In 2018, a team of scientists was able to scale it for the first time. They had trained with professional rock climbers and locals for years as they didn’t have funds to hire helicopters for the whole crew. The scientists found an untouched ecosystem and a bunch of species they had never seen before. Further study is planned.

5 Kamchatka
Russia

Back when the Europeans were exploring the world, Russia was going through its own era of discovery. Funded by Russian royalty for the most part, many explorers were sent out to map the whole region we now know as Russia as well as a part of the Americas.[6]

Just like their European counterparts, they experienced many hardships and deaths while mapping Russia. Due to its vastness, a few regions in Russia still aren’t fully explored.

The Kamchatka Peninsula in the Russian Far East is one of them. Also known as the “land of volcanoes,” Kamchatka is home to rolling meadows, hot springs, breathtaking views of snowcapped mountains, and diverse flora and fauna you can’t find anywhere else in the world.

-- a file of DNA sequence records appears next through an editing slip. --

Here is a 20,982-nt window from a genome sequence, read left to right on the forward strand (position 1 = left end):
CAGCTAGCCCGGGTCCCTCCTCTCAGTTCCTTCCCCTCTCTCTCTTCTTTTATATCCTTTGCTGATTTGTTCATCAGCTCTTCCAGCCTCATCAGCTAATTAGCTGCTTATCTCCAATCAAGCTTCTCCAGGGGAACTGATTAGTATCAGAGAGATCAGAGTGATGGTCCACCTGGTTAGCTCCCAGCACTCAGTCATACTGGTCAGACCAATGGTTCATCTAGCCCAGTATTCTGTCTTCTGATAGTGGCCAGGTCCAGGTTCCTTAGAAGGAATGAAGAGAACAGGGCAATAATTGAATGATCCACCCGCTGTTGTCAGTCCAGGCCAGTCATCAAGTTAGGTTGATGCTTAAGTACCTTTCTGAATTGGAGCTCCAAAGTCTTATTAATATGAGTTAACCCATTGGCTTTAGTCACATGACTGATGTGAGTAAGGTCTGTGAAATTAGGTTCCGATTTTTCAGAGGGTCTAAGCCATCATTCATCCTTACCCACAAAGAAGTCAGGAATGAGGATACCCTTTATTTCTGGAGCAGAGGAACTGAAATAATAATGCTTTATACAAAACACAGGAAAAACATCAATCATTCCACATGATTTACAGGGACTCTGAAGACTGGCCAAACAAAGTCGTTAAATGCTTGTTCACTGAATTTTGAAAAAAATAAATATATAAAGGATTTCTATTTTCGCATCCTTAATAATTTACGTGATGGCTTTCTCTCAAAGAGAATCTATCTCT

It is still largely untouched due to Russia’s long history of political turmoil and the region’s inaccessibility.

4 Fiordland National Park
New Zealand

Anyone who has visited New Zealand will tell you that it’s one of the most beautiful places in the world. Even so, Fiordland National Park at the southwestern end of the country stands out for the sheer scale and beauty of its landscape.

Named after its fjords—the towering glacial structures that some think are only in Scandinavia—Fiordland is the largest of New Zealand’s national parks. If you’re having trouble imagining it, just think of The Lord of the Rings as a lot of it was shot there.

Although Fiordland contains quite a few tourist attractions, they form a minor part of the national park as almost all of it is uncharted territory due to its inaccessibility, inhospitable climate, and huge size. For those who can manage it, a plethora of previously undiscovered things reside there, including new animal and plant species and locations no one else has seen before.[7]

3 Cenotes Of Yucatan Peninsula
Mexico

Cenotes are somewhat like sinkholes, but they’re filled with crystal clear fresh water. Found all over the Yucatan Peninsula in Mexico, they have played an important role in the mythology of the Maya as cenotes are a source of potable water. They’re one of the most beautiful and mysterious natural formations in the world.

Although the official number of cenotes is roughly 6,000, no one has been able to explore all of them. Scientists believe that many more are waiting to be found. Recently, a team of experts used 3-D technology to map some cenotes, and they aim to explore all 6,000 documented ones with that technique.